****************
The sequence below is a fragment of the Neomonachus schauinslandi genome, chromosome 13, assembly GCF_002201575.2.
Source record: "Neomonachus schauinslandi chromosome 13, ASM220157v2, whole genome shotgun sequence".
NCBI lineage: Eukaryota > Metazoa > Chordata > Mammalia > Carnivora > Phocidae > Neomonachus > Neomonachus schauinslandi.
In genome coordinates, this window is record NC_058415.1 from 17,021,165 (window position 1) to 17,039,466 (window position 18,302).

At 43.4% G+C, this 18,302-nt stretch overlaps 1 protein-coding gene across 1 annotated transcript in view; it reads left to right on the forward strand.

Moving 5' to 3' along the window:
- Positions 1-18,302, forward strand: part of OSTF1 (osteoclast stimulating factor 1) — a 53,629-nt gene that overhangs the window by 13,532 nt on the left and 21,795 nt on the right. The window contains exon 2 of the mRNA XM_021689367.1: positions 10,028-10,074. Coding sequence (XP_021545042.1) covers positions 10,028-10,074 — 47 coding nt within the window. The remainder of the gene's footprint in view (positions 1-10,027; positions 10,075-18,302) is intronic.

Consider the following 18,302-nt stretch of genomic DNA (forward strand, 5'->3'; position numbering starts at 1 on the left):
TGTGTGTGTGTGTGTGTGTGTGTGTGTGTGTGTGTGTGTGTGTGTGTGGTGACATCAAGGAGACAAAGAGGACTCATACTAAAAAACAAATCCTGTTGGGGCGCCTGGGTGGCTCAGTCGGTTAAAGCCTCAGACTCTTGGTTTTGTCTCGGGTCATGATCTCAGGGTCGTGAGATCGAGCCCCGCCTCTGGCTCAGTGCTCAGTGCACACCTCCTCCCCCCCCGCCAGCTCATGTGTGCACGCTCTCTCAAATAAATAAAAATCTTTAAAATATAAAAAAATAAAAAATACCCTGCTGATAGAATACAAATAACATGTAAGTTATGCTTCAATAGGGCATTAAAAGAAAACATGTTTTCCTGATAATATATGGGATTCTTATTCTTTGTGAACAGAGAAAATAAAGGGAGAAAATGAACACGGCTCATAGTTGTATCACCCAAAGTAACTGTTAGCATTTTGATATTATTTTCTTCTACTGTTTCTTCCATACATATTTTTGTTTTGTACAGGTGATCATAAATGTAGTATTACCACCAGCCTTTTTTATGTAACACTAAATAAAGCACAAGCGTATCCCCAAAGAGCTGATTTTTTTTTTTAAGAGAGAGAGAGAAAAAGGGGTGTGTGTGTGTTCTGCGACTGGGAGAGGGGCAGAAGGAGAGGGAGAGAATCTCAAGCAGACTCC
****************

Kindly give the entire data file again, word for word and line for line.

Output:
The sequence below is a fragment of the Neomonachus schauinslandi genome, chromosome 13, assembly GCF_002201575.2.
Source record: "Neomonachus schauinslandi chromosome 13, ASM220157v2, whole genome shotgun sequence".
NCBI lineage: Eukaryota > Metazoa > Chordata > Mammalia > Carnivora > Phocidae > Neomonachus > Neomonachus schauinslandi.
In genome coordinates, this window is record NC_058415.1 from 17,021,165 (window position 1) to 17,039,466 (window position 18,302).

At 43.4% G+C, this 18,302-nt stretch overlaps 1 protein-coding gene across 1 annotated transcript in view; it reads left to right on the forward strand.

Moving 5' to 3' along the window:
- Positions 1-18,302, forward strand: part of OSTF1 (osteoclast stimulating factor 1) — a 53,629-nt gene that overhangs the window by 13,532 nt on the left and 21,795 nt on the right. The window contains exon 2 of the mRNA XM_021689367.1: positions 10,028-10,074. Coding sequence (XP_021545042.1) covers positions 10,028-10,074 — 47 coding nt within the window. The remainder of the gene's footprint in view (positions 1-10,027; positions 10,075-18,302) is intronic.

Consider the following 18,302-nt stretch of genomic DNA (forward strand, 5'->3'; position numbering starts at 1 on the left):
TGTGTGTGTGTGTGTGTGTGTGTGTGTGTGTGTGTGTGTGTGTGTGTGGTGACATCAAGGAGACAAAGAGGACTCATACTAAAAAACAAATCCTGTTGGGGCGCCTGGGTGGCTCAGTCGGTTAAAGCCTCAGACTCTTGGTTTTGTCTCGGGTCATGATCTCAGGGTCGTGAGATCGAGCCCCGCCTCTGGCTCAGTGCTCAGTGCACACCTCCTCCCCCCCCGCCAGCTCATGTGTGCACGCTCTCTCAAATAAATAAAAATCTTTAAAATATAAAAAAATAAAAAATACCCTGCTGATAGAATACAAATAACATGTAAGTTATGCTTCAATAGGGCATTAAAAGAAAACATGTTTTCCTGATAATATATGGGATTCTTATTCTTTGTGAACAGAGAAAATAAAGGGAGAAAATGAACACGGCTCATAGTTGTATCACCCAAAGTAACTGTTAGCATTTTGATATTATTTTCTTCTACTGTTTCTTCCATACATATTTTTGTTTTGTACAGGTGATCATAAATGTAGTATTACCACCAGCCTTTTTTATGTAACACTAAATAAAGCACAAGCGTATCCCCAAAGAGCTGATTTTTTTTTTTAAGAGAGAGAGAGAAAAAGGGGTGTGTGTGTGTTCTGCGACTGGGAGAGGGGCAGAAGGAGAGGGAGAGAATCTCAAGCAGACTCC